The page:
Oil, Gas & Energy
A new tool for evaluation of surplus heat upgrading and heat production at industry partner sites has been developed in collaboration with WP2.1 Heat Exchangers. The tool was applied to a case study on heat production at an electrified LNG plant, which also involved evaluation of a novel and compact heat pump concept that can potentially improve the cost-efficiency of large-scale heat pump implementation. The work package has also contributed to an evaluation of heat-to-power conversion at MIP with WP3.1 Energy-to-power conversion.
Two main case studies were performed in 2018; one related to chocolate production and another related to fish meal production. The chocolate production requires large amounts of electricity and gas for heating. Until recently, no alternative to gas was available, but recent development of high temperature heat pumps now enables large reductions in energy use. The gas demand can be entirely or partially removed, and electricity for direct heating reduced by about 40-80 %. Results for the fish meal case show that the suggested modifications can provide energy savings of up to 55 %, with a reduction in CO2-emissions of over 60 %.
Metals, Materials and Industry Parks:
Novel and conventional uses of CO rich off-gas from Mn-alloy production have been explored based on input from several consortium partners. The most relevant ideas will be evaluated from two different perspectives in future work; an industrial cluster in Mo i Rana and a stand-alone plant in Sauda. Potential for new business opportunities and technological solutions will be prioritized when selecting ideas for further study. Spin-off activities include a KPN application to EnergiX on reduced CO2 emissions in metal production, which was granted in December 2017.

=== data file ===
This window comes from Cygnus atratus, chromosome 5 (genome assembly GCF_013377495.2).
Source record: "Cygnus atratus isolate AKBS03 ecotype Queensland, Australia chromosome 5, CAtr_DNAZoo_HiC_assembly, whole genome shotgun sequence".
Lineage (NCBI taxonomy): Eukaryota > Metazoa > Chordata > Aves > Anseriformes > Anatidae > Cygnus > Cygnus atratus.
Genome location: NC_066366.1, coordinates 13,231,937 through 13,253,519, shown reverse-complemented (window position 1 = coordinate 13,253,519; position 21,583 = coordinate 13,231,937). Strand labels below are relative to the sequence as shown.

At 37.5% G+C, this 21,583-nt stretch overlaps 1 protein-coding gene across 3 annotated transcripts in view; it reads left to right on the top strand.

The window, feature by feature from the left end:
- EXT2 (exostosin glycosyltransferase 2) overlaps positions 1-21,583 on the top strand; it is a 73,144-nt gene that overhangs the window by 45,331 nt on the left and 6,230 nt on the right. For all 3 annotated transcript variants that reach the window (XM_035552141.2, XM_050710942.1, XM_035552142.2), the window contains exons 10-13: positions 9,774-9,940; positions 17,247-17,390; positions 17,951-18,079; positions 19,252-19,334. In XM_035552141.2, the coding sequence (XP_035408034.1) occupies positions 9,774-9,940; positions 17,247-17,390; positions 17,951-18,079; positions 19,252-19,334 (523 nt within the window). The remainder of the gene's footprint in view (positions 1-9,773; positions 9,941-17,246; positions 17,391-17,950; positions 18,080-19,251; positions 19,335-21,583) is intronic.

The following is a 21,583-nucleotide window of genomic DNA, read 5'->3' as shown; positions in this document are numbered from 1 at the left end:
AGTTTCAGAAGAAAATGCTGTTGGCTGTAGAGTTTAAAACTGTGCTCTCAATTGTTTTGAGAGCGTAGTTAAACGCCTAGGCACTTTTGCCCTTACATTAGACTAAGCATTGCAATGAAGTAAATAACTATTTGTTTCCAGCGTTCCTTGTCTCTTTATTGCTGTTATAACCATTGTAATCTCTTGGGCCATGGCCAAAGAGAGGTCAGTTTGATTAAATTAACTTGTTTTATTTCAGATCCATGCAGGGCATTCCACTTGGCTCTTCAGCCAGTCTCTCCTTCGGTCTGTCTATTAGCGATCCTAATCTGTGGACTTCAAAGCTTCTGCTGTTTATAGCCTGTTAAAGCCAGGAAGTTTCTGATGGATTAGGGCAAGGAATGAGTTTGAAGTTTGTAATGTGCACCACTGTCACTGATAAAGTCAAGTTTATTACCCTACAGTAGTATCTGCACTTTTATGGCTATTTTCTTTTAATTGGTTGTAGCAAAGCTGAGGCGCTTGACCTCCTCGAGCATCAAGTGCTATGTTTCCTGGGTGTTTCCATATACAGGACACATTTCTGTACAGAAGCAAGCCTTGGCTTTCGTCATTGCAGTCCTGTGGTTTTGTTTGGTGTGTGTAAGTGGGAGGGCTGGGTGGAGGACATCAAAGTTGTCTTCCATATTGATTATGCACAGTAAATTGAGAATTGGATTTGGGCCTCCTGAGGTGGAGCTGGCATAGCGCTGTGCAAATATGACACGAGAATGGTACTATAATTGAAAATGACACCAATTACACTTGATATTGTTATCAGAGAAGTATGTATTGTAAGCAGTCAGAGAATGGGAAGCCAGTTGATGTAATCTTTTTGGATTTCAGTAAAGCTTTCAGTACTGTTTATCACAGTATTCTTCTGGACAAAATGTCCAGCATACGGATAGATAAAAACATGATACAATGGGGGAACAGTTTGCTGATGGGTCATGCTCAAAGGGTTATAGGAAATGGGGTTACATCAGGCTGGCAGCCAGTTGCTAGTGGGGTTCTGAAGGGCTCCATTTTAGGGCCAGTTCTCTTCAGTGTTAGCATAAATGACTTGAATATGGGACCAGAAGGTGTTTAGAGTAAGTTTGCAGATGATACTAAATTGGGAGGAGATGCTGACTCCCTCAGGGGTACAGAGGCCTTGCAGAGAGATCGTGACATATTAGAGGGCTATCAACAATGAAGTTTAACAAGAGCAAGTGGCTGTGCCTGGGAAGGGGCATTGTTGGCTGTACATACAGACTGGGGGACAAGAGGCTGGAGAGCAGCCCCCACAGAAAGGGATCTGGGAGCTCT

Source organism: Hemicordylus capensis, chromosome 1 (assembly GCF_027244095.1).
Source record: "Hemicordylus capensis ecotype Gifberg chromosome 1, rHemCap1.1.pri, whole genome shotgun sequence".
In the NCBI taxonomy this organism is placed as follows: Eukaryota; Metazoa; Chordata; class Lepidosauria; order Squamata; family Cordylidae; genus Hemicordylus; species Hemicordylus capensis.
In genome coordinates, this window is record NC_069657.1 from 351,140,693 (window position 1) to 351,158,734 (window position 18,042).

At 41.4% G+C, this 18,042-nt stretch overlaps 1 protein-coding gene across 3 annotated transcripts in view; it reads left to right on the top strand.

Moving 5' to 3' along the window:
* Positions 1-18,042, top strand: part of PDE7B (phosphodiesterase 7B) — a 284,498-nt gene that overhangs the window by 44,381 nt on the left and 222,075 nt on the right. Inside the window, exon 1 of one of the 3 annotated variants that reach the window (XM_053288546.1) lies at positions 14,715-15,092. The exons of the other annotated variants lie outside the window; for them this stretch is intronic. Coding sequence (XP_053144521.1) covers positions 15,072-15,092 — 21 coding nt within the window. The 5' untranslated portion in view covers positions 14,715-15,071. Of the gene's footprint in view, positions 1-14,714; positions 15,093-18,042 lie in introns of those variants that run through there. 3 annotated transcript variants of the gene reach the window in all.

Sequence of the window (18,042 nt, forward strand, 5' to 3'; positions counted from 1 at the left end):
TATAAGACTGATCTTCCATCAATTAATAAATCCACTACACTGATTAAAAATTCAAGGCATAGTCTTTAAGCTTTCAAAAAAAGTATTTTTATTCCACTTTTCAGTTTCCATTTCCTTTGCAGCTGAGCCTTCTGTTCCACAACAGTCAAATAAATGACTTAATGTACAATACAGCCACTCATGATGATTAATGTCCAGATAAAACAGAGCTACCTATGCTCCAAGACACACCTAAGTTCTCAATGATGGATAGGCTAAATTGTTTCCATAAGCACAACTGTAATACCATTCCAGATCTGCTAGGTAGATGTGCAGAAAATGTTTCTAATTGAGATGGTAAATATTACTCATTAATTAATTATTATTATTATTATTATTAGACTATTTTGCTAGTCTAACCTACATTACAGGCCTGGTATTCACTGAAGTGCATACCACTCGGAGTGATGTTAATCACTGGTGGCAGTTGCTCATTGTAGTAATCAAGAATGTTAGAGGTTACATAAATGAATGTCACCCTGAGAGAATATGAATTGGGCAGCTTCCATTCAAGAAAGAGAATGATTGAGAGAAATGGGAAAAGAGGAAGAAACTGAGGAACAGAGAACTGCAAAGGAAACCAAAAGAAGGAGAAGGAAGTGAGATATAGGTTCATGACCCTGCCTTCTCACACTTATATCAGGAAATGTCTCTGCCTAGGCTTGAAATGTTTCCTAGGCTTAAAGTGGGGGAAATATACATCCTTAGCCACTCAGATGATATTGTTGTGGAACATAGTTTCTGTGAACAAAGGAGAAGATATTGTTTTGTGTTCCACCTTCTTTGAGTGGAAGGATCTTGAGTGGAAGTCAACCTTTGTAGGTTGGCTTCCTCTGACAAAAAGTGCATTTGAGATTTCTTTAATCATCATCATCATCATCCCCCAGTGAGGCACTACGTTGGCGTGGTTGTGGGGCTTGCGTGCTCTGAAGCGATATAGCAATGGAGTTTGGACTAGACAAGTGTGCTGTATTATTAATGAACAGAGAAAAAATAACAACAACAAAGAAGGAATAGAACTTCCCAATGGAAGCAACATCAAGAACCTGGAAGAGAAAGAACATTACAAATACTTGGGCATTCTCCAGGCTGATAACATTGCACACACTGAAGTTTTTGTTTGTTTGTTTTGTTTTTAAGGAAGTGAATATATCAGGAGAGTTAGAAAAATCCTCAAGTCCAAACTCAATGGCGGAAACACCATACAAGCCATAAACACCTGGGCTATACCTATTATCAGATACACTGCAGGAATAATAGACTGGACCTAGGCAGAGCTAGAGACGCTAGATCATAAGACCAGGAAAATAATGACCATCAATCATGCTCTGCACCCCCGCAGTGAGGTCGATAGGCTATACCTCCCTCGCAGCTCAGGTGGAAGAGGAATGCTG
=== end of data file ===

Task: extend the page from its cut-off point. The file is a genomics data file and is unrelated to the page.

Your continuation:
Oil, Gas & Energy:
The main activity in Oil, Gas & Energy was a case study on waste heat upgrading and heat production at an electrified LNG facility. Simulation results demonstrate that state-of-the-art, high temperature heat pumps can save in the order of 30 % electricity consumption at the facility compared to a scenario where the total heat demand is covered with electric heating. The work package has also been involved in a spin-off KPN application to PETROMAKS2 on compact bottoming cycles for offshore use entitled COMPACTS2, granted in December 2017.
5 initial studies of different industry cases relevant for the food sector have been completed, with focus on novel concepts for thermal upgrading of excess heat and improved process efficiency. Applications for support funding by ENOVA have been submitted and approved for two of the cases, including a green field plant at TINE that is currently in the design phase. For this case, more than 38 % reduction in electricity demand and 40 % reduction in CO2 emissions has been determined using state-of-the-art heat pumps.